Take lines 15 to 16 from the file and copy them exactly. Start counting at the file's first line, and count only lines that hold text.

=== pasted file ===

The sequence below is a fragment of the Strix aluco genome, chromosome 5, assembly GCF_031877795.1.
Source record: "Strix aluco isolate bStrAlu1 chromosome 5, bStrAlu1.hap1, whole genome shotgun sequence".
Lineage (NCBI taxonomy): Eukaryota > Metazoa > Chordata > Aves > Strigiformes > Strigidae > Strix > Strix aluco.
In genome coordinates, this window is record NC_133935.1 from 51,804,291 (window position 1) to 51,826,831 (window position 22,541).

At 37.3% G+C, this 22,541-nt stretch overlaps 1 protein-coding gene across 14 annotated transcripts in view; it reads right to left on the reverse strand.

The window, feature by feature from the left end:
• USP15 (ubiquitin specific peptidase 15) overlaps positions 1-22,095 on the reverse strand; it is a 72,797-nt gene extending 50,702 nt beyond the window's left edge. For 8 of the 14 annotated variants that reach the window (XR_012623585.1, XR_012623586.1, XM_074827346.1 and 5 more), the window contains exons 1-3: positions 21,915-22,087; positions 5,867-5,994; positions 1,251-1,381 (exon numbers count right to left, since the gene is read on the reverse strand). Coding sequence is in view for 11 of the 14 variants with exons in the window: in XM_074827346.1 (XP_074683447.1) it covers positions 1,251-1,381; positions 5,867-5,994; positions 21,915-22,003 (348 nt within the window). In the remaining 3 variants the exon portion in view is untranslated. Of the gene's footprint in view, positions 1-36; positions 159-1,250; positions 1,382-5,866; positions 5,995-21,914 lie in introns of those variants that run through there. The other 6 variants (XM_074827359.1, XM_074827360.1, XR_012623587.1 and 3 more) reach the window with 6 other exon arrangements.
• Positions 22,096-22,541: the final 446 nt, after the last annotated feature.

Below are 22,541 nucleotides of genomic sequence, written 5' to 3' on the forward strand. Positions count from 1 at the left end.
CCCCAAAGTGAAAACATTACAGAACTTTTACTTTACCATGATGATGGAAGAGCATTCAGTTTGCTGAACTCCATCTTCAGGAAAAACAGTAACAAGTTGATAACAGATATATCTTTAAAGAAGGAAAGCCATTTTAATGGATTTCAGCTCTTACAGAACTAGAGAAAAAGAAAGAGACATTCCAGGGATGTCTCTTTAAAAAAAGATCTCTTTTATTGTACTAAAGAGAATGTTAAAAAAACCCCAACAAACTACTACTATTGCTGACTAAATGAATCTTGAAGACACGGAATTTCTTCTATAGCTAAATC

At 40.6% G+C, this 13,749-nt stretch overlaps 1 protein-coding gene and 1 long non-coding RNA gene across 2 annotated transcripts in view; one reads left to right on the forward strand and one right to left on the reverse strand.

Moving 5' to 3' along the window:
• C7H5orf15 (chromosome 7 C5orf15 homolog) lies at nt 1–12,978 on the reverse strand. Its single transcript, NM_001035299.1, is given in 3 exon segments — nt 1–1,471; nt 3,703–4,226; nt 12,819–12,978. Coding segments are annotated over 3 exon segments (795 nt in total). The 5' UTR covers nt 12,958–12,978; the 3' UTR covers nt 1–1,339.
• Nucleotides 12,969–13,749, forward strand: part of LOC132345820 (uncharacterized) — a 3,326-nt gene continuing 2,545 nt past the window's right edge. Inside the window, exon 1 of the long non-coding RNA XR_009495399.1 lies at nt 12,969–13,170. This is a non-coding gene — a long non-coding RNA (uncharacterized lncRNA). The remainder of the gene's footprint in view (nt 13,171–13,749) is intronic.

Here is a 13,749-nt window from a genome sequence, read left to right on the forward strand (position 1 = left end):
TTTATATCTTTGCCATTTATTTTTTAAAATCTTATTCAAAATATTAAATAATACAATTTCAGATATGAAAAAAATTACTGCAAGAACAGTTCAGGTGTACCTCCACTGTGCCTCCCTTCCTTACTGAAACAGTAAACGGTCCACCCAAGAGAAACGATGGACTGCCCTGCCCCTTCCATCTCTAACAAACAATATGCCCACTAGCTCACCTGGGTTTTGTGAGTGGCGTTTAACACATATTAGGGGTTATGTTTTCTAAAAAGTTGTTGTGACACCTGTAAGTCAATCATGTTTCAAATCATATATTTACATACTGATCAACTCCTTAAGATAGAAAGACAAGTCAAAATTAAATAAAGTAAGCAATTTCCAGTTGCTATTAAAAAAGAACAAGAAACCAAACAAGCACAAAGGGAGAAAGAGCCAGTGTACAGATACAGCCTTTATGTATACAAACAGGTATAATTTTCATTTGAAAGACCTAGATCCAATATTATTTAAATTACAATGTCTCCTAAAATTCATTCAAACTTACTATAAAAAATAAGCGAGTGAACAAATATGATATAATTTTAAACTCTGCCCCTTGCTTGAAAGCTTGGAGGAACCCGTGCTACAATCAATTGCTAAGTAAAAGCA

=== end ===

Here is a 13,749-nt window from a genome sequence, read left to right on the forward strand (position 1 = left end):
TTTATATCTTTGCCATTTATTTTTTAAAATCTTATTCAAAATATTAAATAATACAATTTCAGATATGAAAAAAATTACTGCAAGAACAGTTCAGGTGTACCTCCACTGTGCCTCCCTTCCTTACTGAAACAGTAAACGGTCCACCCAAGAGAAACGATGGACTGCCCTGCCCCTTCCATCTCTAACAAACAATATGCCCACTAGCTCACCTGGGTTTTGTGAGTGGCGTTTAACACATATTAGGGGTTATGTTTTCTAAAAAGTTGTTGTGACACCTGTAAGTCAATCATGTTTCAAATCATATATTTACATACTGATCAACTCCTTAAGATAGAAAGACAAGTCAAAATTAAATAAAGTAAGCAATTTCCAGTTGCTATTAAAAAAGAACAAGAAACCAAACAAGCACAAAGGGAGAAAGAGCCAGTGTACAGATACAGCCTTTATGTATACAAACAGGTATAATTTTCATTTGAAAGACCTAGATCCAATATTATTTAAATTACAATGTCTCCTAAAATTCATTCAAACTTACTATAAAAAATAAGCGAGTGAACAAATATGATATAATTTTAAACTCTGCCCCTTGCTTGAAAGCTTGGAGGAACCCGTGCTACAATCAATTGCTAAGTAAAAGCA